Dog eating raw-infographic

As the most popular part of the BARF diet chicken wings etcetera may be the most flexible of bones and the least likely to cause harm but they can still cause damage including damaging the inside of your dogs mouth. They are not flexible enough to completely rule out ever having the need to make a trip to the vet.

The claims that dog are descendants of wolves and therefore best fed a similar diet cannot be proven. It is not known how well wolves truly do on the diet they consume. It is entirely possible that a high number of wolves are injured or die from the possible health risks associated with eating bones. We don’t do frequent autopsies on wolves, nor do they tend to visit a vet when sick. Therefore we really don’t know.

You can learn more about BARF and the raw food diet in this great article detailing the benefits of the raw food diet for dogs.

The recreational bone argument — for

Those who advocate giving bones as treats claim that bones provide minerals and other nutrients which help keep the skeletal system fed, regenerating and adapting. It is true raw bones provide marrow, fat and blood components, fibrous connective tissue, calcium and phosphorus.

More important though for the recreational bone advocate, is that the bone provides a dog with something recreational to do in the house. It isn’t really feasible to play ball or run around playing chase in the living room, activities need to be calmer but still stimulating. Chewing and gnawing on a bone is ideal and 99% of dogs will love them.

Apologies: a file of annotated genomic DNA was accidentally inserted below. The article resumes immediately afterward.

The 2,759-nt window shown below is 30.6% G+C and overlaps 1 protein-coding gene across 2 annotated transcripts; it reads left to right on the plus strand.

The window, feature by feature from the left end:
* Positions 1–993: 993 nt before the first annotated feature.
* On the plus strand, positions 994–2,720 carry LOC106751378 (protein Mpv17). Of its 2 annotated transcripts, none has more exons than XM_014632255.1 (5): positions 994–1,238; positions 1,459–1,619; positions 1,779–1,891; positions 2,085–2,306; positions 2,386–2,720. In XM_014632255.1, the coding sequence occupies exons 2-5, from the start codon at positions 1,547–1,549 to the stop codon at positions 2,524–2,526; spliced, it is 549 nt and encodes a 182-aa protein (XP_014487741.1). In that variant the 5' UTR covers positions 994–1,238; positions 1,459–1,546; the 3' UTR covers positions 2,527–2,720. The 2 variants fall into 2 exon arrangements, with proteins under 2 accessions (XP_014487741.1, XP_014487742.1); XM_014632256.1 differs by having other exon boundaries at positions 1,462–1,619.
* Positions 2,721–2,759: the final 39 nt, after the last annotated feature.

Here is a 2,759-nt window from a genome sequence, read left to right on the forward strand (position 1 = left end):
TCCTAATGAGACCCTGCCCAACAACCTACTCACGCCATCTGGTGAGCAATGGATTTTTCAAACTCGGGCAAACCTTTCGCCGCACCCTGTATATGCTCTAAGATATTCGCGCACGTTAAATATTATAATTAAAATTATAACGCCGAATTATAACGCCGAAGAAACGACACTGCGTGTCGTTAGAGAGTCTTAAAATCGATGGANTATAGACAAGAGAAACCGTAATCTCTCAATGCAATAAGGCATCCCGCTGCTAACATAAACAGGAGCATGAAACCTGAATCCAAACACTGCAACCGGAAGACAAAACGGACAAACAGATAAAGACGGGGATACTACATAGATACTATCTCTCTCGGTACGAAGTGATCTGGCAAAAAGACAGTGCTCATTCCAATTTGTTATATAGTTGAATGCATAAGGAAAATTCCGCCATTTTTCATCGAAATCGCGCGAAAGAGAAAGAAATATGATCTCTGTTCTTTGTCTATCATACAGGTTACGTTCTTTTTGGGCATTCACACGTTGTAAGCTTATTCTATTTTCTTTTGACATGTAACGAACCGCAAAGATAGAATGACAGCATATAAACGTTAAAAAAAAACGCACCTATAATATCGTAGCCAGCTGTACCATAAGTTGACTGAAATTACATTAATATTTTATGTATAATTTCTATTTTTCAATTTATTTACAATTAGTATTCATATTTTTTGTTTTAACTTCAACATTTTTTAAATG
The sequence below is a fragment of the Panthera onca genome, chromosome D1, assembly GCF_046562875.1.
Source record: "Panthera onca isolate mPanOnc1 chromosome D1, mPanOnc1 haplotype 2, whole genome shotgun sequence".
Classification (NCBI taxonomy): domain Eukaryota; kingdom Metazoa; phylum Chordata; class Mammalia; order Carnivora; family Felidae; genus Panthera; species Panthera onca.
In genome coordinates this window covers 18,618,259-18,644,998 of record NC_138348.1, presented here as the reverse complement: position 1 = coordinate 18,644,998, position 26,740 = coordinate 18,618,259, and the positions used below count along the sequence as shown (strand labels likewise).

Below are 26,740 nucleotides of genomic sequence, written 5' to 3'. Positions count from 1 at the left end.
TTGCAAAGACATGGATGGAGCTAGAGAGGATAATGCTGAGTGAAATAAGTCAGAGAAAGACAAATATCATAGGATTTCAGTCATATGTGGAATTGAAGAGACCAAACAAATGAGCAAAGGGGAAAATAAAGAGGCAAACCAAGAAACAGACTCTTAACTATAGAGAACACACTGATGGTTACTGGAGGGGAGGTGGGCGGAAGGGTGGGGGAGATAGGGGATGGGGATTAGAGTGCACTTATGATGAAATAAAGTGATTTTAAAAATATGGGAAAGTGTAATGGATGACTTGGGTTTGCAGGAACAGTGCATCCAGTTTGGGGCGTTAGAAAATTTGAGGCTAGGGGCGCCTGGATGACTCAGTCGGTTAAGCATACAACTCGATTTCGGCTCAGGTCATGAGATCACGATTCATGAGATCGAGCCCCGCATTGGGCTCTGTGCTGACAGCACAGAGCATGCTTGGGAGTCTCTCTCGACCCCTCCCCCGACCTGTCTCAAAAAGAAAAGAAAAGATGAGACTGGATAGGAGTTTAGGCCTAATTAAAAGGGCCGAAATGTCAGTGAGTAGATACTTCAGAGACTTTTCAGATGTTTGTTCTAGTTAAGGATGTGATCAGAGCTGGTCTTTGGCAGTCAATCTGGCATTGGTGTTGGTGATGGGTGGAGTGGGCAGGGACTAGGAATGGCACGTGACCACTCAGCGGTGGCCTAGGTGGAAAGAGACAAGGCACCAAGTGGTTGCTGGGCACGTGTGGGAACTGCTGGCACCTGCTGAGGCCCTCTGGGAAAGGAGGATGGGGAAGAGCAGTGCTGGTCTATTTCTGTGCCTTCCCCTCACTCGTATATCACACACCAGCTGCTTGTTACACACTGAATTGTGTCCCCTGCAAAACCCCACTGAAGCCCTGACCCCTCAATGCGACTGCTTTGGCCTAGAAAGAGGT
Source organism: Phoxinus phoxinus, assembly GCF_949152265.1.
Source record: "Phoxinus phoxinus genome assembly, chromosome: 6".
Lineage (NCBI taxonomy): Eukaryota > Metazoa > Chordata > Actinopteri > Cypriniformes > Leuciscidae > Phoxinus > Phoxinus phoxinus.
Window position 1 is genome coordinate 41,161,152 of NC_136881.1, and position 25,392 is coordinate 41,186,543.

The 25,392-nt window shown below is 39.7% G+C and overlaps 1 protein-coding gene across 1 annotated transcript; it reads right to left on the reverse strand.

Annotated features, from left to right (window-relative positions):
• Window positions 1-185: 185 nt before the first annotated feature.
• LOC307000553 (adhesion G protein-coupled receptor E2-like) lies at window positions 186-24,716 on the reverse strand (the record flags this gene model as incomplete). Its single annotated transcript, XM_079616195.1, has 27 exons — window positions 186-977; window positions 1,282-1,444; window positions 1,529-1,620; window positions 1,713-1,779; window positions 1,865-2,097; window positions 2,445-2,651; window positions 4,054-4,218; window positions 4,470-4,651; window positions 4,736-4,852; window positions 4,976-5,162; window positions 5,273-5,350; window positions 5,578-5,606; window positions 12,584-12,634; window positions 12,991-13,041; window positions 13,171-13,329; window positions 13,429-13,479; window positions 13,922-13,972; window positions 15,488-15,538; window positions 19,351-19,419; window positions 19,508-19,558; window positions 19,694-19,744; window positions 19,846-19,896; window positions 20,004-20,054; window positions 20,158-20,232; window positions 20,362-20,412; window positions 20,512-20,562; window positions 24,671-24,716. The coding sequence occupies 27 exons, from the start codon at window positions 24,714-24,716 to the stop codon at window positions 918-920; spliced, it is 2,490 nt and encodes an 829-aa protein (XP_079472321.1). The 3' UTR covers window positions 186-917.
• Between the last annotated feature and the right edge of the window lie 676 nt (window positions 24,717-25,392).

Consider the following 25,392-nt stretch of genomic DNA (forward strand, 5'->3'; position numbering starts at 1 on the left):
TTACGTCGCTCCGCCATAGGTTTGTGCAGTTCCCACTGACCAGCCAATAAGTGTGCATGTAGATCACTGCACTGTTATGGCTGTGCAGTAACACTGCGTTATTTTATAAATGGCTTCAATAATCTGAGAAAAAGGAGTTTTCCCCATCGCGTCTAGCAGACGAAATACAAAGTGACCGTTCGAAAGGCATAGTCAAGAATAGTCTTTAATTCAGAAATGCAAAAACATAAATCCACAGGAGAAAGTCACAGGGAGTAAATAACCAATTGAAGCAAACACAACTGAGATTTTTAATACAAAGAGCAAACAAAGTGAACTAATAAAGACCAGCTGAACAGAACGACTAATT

Dog chewing bone

Bones are also good for hungrier dogs that beg for food in between meals. They can gnaw on a bone whilst receiving little in the way of actual food. It can also pacify habits such as excessive self-licking or scratching by taking the dogs mind off them.

There are also dental benefits to recreational bone gnawing such as:

  • Stimulating saliva enzymes — when given for ten to fifteen minutes after a meal, gnawing a bone helps to remove trapped food particles from the dogs teeth.
  • Preventing plaque build-up – gnawing can prevent plaque and gum disease especially at the back of the mouth where the molars are.

If you are considering recreational bones, you can learn which ones are the best to consider in this article about the best dog bones.

The recreational bone argument – against

The main arguments against giving bones to your dog for recreational purposes revolve around the same principals as edible bones. These are lack of nutritional value and health risks.

Nutritional value

Dogs not fed on the BARF diet have no need of any nutritional value that bones may contain. They will already be fed a good quality commercial food that contains ground bone and therefore all the calcium, marrow, cartilage, fat and blood components that they need.